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I want to write unit tests for a plugin. I have used WP-CLI to scaffold the test WordPress instance and can successfully run tests.

The plugin I'm writing unit tests for is a site specific plugin rather than a stand-alone plugin destined for the wordpress.org repository. Being a site specific plugin, some functions use functions provided by other plugins, Advanced Custom Fields for example.

Question: How do I install and load additional plugins, within the WP-CLI scaffolded site, when testing my site specific plugin?

I looked at the bin/install-wp-test.sh file hoping I could add additional wp-cli commands to install and activate the required plugins, but this script does not appear to use wp-cli to create the test WordPress instance.

I've also tried updating the _manually_load_plugin functions within tests/bootstrap.php file with the following code, but it had no effect.

/**
 * PHPUnit bootstrap file
 *
 * @package Site Specific Plugin
 */

$_tests_dir = getenv( 'WP_TESTS_DIR' );
if ( ! $_tests_dir ) {
    $_tests_dir = '/tmp/wordpress-tests-lib';
}

// Give access to tests_add_filter() function.
require_once $_tests_dir . '/includes/functions.php';


/**
 * Manually load the plugin being tested.
 */
function _manually_load_plugin() {
    require dirname( dirname( __FILE__ ) ) . '/battingforchange.php';
    // Update array with plugins to include ...
    $plugins_to_active = array(
        'advanced-custom-fields-pro/acf.php'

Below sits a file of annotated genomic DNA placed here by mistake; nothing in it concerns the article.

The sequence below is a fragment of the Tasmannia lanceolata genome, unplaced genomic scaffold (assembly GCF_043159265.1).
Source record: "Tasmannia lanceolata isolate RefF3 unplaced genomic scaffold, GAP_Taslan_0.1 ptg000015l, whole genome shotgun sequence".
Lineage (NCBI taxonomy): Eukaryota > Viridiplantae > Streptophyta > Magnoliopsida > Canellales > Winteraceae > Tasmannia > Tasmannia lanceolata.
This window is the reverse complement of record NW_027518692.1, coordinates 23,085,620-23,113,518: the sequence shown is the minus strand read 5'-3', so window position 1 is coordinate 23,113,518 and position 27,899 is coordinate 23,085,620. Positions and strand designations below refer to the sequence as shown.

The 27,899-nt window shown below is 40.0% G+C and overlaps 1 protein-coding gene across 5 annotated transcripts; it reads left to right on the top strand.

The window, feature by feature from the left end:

);
    update_option( 'active_plugins', $plugins_to_active );
}
tests_add_filter( 'muplugins_loaded', '_manually_load_plugin' );

// Start up the WP testing environment.
require $_tests_dir . '/includes/bootstrap.php';
  • It looks like you are having to manually include your own plugin. Have you tried manually including ACF as well? This is what I always do. – J.D. Jun 8 '16 at 12:45
1

What you are trying to do is not unit testing but integration testing, and as integration usually requires some initialization which will be specific to the relevant plugin it is hard to give a general answer which is more then the obvious"include the plugin file"

The idea of unit testing is to check that your APIs do what they are supposed to do and the base assumption should be that external APIs work correctly, otherwise there is just no limit to the amount of tests you will have to write.

Once you assume that the external APIs work correctly it doesn't make any difference if you actually call them or just write a function in the same name that just mimics their behavior.

As an example to the idea. In a plugin I write there are several settings that control with which argument WP_Query is being called. To test that I just check the resulting array of argument without bothering actually calling WP_Query.

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The testing environment generated by WP-CLI is designed to unit test a single plugin, not for integration testing as pointed out by Mark Kaplun.

However, by following this post on Unit Testing Themes and Plugins in WordPress and you can load themes and additional plugins to do broader intergration tests.

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